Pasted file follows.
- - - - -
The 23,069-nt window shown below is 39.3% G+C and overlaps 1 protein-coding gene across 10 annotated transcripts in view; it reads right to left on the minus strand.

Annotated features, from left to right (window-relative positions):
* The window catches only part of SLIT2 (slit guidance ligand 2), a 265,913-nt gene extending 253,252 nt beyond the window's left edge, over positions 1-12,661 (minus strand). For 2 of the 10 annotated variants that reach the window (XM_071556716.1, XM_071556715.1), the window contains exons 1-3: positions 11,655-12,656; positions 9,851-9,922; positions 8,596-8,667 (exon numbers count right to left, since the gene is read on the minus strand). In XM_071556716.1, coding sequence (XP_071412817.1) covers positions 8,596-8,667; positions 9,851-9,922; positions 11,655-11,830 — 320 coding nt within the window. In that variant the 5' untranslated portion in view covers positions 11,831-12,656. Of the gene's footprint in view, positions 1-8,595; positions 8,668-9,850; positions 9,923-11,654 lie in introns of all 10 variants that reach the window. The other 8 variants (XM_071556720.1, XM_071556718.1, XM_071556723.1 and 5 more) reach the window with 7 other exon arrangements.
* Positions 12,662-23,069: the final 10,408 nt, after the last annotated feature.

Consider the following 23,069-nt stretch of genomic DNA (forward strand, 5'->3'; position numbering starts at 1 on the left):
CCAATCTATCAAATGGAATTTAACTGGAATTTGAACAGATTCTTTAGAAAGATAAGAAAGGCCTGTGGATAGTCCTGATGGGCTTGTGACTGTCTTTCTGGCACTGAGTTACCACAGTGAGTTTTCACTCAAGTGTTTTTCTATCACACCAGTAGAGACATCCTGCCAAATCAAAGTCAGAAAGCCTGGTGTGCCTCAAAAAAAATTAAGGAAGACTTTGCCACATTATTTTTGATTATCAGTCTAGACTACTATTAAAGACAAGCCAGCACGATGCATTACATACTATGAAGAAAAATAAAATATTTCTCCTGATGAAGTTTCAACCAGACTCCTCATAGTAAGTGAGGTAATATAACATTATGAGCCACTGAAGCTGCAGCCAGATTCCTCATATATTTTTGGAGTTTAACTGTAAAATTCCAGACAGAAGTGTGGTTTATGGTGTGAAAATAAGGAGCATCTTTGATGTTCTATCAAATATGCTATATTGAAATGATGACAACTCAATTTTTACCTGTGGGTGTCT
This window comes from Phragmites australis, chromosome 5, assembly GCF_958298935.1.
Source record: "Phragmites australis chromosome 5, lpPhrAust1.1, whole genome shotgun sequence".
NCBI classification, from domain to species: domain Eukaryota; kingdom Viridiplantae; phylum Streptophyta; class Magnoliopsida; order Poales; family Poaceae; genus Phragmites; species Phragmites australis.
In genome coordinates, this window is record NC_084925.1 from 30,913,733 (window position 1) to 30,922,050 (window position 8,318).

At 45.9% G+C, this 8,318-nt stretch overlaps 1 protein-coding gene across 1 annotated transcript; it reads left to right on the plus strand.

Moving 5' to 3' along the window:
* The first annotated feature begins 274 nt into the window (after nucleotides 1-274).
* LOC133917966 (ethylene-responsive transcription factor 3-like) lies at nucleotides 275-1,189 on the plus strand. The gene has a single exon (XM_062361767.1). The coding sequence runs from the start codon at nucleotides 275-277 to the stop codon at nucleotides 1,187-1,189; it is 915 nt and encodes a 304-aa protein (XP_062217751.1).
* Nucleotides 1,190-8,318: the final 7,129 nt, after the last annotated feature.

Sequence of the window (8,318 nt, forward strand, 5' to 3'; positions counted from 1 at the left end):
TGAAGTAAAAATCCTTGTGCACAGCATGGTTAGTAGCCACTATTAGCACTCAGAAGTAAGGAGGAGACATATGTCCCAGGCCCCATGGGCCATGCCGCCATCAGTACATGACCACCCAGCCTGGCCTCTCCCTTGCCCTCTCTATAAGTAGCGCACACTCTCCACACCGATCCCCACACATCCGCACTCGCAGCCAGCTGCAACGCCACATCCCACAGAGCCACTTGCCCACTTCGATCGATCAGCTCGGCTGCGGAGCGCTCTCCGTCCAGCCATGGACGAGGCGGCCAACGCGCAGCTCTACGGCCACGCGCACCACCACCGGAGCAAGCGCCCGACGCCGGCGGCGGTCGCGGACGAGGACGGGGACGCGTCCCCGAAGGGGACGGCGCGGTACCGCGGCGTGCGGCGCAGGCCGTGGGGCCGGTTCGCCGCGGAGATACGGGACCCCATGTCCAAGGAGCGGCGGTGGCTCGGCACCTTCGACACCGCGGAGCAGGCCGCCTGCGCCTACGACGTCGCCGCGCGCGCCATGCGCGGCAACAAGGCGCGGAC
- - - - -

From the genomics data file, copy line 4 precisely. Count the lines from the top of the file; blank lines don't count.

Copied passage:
* Positions 12,662-23,069: the final 10,408 nt, after the last annotated feature.